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ZAANDAM, The Netherlands -- At its shareholders meeting this week, Ahold c.e.o. Anders Moberg told shareholders substantial progress is being made on the company's "Road to Recovery" plan implemented to remedy mounting losses in the wake of a large accounting scandal that erupted two years ago.
Noting that the Dutch retailer plans to invest $2.1 billion on store-remodeling projects in 2005 to spur sales growth and achieve ambitious 2006 profit goals, Moberg said the underpinnings of the next leg of the turnaround plan is based on a two-tiered approach of cost cutting and store improvements -- including both new ground-up and replacement units.
As previously reported, Ahold's 2006 targets include a 5 percent operating earnings margin, 5 percent annual sales growth for retail activities, and a return on assets of 14 percent. "We have made solid progress along this road," said Moberg. "We are moving closer to our customers. We are better differentiating our offering to meet our customers' needs. We believe all of these things are critical to our long-term success in an increasingly competitive sector."
In reviewing Ahold's efforts during 2004, Moberg identified divestments, strengthened corporate governance, and building a foundation for future growth as the company's three main challenges.
Expanding the range and improving the quality of its general merchandise throughout the company is a significant growth opportunity going forward, according to Moberg. "We want to help customers make the best [choices]. And if we get that right -- which we will -- our ambition is to double nonfood sales in the next five years, from 5.5 to 11 percent."
Private label was identified as another key in Ahold's forward strategy, according to Moberg, who said quality signature brands, "provide good value to our customers," who can in turn better "distinguish us from the competition. [Private label] will give us negotiation power and flexibility."
For Ahold to be successful, Moberg called on strong supplier partners "to see how we can cooperate to create value for our customers. We both have the same interest -- providing customers with the product and service they demand and deserve. Since the cost of goods sold is the highest single expense line, we will put a lot of effort into this area and see how we can best manage this with our partners in the interest of our customers. We both need to work on improving the value chain. For this, we need to challenge each other."
Other critical drivers of Ahold's near-term strategy are strategic sourcing and supply chain, said Moberg. "This means having a better understanding of the value chain -- from farm to fork. We need to work to lower cost and to stimulate innovation. Again, continuously improving value for the customer. Knowing that what is good today is not good enough tomorrow."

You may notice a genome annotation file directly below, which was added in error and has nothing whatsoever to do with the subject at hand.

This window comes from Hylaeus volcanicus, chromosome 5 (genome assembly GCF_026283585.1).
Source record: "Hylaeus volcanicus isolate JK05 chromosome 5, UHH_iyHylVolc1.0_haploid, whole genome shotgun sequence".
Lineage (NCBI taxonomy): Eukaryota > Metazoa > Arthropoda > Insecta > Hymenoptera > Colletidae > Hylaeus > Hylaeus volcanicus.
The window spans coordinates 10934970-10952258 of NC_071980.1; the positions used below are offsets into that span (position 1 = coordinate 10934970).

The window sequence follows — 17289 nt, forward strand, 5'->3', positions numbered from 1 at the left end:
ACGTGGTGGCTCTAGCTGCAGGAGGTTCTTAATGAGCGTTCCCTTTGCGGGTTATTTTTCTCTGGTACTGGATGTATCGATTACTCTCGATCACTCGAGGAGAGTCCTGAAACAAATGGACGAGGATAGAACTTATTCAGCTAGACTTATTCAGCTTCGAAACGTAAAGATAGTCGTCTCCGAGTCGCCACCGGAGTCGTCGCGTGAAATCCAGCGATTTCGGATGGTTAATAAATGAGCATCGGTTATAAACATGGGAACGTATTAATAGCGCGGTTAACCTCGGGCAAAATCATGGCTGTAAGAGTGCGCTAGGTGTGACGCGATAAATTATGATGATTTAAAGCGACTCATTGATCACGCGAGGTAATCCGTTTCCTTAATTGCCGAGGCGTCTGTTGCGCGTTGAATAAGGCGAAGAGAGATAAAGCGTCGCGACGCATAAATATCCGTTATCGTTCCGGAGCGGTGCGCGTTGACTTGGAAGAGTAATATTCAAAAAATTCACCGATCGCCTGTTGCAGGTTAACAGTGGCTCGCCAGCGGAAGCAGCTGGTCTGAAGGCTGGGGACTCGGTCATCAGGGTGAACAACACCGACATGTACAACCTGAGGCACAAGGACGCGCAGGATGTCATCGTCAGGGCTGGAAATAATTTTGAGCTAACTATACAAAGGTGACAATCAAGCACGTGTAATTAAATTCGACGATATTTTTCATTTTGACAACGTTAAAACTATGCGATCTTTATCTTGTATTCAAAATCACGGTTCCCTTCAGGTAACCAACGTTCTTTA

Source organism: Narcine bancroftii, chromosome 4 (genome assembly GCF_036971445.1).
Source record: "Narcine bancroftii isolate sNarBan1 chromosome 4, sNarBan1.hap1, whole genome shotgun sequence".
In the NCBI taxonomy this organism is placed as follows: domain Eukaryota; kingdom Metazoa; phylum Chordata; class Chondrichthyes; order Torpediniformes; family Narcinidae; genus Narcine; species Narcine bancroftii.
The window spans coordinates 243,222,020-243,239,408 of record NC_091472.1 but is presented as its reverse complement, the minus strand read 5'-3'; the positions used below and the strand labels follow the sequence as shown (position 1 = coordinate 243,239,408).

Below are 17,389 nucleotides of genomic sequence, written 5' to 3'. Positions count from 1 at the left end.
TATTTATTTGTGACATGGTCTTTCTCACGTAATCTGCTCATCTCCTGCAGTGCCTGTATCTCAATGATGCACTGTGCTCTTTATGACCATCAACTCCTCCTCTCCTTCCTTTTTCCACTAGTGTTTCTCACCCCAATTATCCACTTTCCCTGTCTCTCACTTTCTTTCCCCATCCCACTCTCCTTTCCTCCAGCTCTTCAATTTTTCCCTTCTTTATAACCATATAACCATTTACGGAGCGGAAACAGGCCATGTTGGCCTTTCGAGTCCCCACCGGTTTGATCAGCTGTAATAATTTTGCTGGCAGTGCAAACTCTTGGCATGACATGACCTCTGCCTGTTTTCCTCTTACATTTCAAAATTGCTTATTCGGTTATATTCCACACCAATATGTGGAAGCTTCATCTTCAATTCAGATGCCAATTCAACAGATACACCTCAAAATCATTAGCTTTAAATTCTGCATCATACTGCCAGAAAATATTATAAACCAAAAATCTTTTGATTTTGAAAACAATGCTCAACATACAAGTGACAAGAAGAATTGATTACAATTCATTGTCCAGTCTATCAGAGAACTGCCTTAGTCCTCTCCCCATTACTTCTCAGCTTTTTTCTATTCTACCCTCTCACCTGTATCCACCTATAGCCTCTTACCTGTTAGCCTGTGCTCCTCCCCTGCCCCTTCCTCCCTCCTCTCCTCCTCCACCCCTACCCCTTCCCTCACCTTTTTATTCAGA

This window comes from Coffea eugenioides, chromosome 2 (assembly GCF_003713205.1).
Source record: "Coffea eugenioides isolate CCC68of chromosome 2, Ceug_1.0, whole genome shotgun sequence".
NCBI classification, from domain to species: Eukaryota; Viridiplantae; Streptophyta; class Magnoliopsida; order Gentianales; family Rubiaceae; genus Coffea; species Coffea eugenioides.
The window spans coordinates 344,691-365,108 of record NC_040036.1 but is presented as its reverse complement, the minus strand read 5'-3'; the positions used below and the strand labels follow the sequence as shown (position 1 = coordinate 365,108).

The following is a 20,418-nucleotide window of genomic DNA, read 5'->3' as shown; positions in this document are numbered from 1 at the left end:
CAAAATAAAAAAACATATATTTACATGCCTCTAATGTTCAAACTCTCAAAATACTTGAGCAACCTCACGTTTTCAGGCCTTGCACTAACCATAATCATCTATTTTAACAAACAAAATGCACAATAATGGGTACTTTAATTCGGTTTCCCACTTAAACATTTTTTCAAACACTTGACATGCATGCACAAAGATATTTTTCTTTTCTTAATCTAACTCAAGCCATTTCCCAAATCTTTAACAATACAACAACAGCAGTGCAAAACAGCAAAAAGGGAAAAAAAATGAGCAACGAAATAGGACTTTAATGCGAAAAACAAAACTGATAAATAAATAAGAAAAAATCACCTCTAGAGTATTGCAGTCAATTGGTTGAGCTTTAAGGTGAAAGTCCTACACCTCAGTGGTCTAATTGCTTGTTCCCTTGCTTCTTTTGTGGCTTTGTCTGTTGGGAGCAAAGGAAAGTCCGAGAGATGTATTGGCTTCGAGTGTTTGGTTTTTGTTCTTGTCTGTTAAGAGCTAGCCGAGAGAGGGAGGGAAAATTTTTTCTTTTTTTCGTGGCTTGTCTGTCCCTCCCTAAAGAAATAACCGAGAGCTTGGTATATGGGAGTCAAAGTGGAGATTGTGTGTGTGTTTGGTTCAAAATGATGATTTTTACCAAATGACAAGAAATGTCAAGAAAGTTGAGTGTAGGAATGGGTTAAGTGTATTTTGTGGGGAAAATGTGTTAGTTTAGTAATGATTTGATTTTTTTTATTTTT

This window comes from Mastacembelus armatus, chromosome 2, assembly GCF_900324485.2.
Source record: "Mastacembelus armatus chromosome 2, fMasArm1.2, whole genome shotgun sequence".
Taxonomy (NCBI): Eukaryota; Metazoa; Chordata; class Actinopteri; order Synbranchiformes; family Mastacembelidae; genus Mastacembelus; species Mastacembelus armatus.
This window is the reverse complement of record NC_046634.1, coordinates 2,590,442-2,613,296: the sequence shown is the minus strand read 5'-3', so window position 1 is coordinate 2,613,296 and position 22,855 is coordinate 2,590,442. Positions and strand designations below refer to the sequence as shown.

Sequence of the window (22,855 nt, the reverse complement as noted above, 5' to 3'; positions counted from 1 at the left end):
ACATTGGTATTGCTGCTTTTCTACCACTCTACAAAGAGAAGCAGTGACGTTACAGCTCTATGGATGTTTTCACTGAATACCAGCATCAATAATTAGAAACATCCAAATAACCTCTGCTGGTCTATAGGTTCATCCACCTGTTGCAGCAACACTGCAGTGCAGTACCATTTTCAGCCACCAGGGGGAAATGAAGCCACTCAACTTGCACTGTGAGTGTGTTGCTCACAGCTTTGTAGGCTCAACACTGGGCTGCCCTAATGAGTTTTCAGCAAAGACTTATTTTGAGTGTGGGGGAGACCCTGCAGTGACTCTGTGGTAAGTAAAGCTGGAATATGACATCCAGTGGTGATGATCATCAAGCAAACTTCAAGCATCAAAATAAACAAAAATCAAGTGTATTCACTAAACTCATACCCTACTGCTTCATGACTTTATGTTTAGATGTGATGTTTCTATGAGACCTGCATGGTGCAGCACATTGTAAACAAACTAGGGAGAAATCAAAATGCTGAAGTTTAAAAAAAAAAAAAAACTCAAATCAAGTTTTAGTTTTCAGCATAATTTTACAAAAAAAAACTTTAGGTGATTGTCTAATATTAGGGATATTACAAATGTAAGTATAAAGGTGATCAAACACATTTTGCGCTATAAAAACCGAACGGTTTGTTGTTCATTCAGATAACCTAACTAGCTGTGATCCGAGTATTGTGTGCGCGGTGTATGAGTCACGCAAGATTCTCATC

Moberg said it would be a mistake to divest Ahold's Columbia, Md.-based U.S. Foodservice division, from which the company's corporate accounting scandal emanated. "We believe we can create more value by keeping U.S. Foodservice within the Ahold Group. U.S. Foodservice will stay…as we continue to improve the value of the company." The c.e.o. said the company intends to bring U.S. Foodservice to above 2002 profitability levels by 2006.
In other Ahold news, the international retailer signed a new $2.57 billion, five-year credit facility with 15 banks at a lower 75 basis-point spread than a facility taken up when debts were higher.
The unsecured, syndicated multicurrency facility will be used for general corporate purposes and for the issuance of letters of credit. Commenting on the new credit facility, Ahold c.f.o. Hannu Ryopponen said: "This is an important day for Ahold and our Road to Recovery program. This new facility is another achievement in our return to strong financial health and shows the financial community is increasingly regarding Ahold as a creditworthy company."
Ahold announced on Feb. 15 that it had terminated the three-year revolving December 2003 credit facility and was in discussions with financial institutions to establish a new credit facility at more favorable terms and conditions.
Ahold's shareholders also voted to appoint new members to its supervisory board. The four new members replace the last batch of nonexecutive directors who were in place in February 2003 when the accounting scandal broke, which in turn led to the resignation of its then c.e.o. and c.f.o.
The new directors are Derk Doijer, who was an executive board member at trading group SHV Holdings NV, former Mars, Inc. c.e.o. Benno Hoogendoorn, Harvard Business School professor Myra Hart, and former Ernst & Young accountant Stephanie Shern.